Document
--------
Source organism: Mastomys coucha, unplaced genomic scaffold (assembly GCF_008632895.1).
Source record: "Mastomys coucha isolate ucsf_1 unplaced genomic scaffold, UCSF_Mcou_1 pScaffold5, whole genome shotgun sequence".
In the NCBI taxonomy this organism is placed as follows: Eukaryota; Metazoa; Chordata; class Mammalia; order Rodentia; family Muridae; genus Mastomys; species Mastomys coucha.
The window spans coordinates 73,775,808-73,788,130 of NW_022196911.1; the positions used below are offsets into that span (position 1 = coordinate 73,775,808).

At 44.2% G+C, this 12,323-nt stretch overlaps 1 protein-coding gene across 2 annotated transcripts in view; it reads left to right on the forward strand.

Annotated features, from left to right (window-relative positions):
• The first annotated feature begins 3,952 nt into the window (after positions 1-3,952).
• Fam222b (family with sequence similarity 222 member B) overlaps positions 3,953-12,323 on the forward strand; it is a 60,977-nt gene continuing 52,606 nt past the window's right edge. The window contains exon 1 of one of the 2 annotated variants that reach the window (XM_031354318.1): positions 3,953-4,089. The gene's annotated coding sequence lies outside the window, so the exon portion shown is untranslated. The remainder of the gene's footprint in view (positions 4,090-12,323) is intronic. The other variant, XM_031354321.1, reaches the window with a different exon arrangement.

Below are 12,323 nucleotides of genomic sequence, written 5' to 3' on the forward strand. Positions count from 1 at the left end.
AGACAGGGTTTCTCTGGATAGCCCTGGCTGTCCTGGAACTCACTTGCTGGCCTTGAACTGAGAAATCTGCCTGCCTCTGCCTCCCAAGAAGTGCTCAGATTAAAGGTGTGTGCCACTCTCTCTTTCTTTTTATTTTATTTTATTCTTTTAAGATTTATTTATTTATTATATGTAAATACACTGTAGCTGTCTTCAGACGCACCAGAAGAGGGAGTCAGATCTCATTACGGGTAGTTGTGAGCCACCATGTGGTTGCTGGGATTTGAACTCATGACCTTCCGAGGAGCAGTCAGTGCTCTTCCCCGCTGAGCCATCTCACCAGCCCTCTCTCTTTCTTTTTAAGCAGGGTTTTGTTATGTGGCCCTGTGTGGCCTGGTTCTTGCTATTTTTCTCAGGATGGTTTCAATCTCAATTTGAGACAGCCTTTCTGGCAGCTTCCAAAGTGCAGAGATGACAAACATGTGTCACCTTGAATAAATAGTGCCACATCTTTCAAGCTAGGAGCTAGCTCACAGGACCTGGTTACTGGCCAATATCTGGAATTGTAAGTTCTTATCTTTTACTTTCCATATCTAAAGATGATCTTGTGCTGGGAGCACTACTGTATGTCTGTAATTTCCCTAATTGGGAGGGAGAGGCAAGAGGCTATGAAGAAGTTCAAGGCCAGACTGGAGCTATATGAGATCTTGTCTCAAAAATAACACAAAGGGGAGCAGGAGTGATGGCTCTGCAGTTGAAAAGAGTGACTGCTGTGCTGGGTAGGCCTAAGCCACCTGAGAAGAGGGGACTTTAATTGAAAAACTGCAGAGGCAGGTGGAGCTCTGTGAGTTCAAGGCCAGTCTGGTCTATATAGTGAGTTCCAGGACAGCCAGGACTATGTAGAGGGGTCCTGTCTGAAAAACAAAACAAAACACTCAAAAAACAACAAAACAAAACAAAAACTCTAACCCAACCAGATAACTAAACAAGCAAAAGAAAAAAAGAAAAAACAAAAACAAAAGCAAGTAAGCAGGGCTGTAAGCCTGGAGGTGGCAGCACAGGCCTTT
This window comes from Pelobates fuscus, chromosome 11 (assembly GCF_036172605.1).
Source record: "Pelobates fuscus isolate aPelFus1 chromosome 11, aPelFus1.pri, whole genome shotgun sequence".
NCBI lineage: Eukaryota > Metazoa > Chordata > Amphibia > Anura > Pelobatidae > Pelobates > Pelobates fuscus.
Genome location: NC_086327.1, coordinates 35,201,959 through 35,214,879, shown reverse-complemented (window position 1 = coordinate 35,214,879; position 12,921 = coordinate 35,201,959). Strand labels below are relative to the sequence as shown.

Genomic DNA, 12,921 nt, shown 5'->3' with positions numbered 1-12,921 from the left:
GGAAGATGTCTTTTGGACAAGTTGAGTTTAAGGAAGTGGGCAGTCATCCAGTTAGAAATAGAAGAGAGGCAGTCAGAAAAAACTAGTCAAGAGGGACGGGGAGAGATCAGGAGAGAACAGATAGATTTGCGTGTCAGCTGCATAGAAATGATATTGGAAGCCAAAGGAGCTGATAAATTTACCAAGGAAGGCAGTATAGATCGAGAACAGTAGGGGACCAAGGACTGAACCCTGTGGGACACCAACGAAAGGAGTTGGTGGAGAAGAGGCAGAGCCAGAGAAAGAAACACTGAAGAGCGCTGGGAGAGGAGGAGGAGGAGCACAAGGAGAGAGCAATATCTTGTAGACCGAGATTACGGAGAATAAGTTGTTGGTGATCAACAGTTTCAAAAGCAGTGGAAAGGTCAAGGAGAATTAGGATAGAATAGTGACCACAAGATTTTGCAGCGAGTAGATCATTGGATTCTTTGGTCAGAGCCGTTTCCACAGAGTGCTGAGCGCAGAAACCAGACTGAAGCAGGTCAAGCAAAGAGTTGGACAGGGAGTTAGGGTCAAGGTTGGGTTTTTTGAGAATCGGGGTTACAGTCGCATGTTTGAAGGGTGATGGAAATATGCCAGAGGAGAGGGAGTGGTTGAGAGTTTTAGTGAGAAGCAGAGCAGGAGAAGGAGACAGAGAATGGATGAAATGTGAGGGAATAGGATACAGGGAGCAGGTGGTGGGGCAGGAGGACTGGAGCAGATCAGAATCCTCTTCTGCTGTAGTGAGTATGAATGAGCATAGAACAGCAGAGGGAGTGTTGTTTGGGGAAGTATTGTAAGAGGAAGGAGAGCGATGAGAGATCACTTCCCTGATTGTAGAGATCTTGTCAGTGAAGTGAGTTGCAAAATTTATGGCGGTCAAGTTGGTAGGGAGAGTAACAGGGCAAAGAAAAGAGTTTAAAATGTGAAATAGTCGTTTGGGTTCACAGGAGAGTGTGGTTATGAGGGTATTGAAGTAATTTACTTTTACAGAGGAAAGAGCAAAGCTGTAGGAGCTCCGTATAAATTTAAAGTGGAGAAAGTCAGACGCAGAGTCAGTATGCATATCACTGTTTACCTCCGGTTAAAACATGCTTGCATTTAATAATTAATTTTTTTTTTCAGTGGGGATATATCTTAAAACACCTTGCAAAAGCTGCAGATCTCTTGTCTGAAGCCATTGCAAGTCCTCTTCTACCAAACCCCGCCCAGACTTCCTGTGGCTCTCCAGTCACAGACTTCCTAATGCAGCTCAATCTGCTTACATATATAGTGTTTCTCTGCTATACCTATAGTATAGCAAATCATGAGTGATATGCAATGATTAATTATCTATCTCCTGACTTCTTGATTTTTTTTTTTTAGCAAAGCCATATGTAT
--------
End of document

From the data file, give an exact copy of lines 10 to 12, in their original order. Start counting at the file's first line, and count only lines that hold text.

AGACAGGGTTTCTCTGGATAGCCCTGGCTGTCCTGGAACTCACTTGCTGGCCTTGAACTGAGAAATCTGCCTGCCTCTGCCTCCCAAGAAGTGCTCAGATTAAAGGTGTGTGCCACTCTCTCTTTCTTTTTATTTTATTTTATTCTTTTAAGATTTATTTATTTATTATATGTAAATACACTGTAGCTGTCTTCAGACGCACCAGAAGAGGGAGTCAGATCTCATTACGGGTAGTTGTGAGCCACCATGTGGTTGCTGGGATTTGAACTCATGACCTTCCGAGGAGCAGTCAGTGCTCTTCCCCGCTGAGCCATCTCACCAGCCCTCTCTCTTTCTTTTTAAGCAGGGTTTTGTTATGTGGCCCTGTGTGGCCTGGTTCTTGCTATTTTTCTCAGGATGGTTTCAATCTCAATTTGAGACAGCCTTTCTGGCAGCTTCCAAAGTGCAGAGATGACAAACATGTGTCACCTTGAATAAATAGTGCCACATCTTTCAAGCTAGGAGCTAGCTCACAGGACCTGGTTACTGGCCAATATCTGGAATTGTAAGTTCTTATCTTTTACTTTCCATATCTAAAGATGATCTTGTGCTGGGAGCACTACTGTATGTCTGTAATTTCCCTAATTGGGAGGGAGAGGCAAGAGGCTATGAAGAAGTTCAAGGCCAGACTGGAGCTATATGAGATCTTGTCTCAAAAATAACACAAAGGGGAGCAGGAGTGATGGCTCTGCAGTTGAAAAGAGTGACTGCTGTGCTGGGTAGGCCTAAGCCACCTGAGAAGAGGGGACTTTAATTGAAAAACTGCAGAGGCAGGTGGAGCTCTGTGAGTTCAAGGCCAGTCTGGTCTATATAGTGAGTTCCAGGACAGCCAGGACTATGTAGAGGGGTCCTGTCTGAAAAACAAAACAAAACACTCAAAAAACAACAAAACAAAACAAAAACTCTAACCCAACCAGATAACTAAACAAGCAAAAGAAAAAAAGAAAAAACAAAAACAAAAGCAAGTAAGCAGGGCTGTAAGCCTGGAGGTGGCAGCACAGGCCTTT
This window comes from Pelobates fuscus, chromosome 11 (assembly GCF_036172605.1).
Source record: "Pelobates fuscus isolate aPelFus1 chromosome 11, aPelFus1.pri, whole genome shotgun sequence".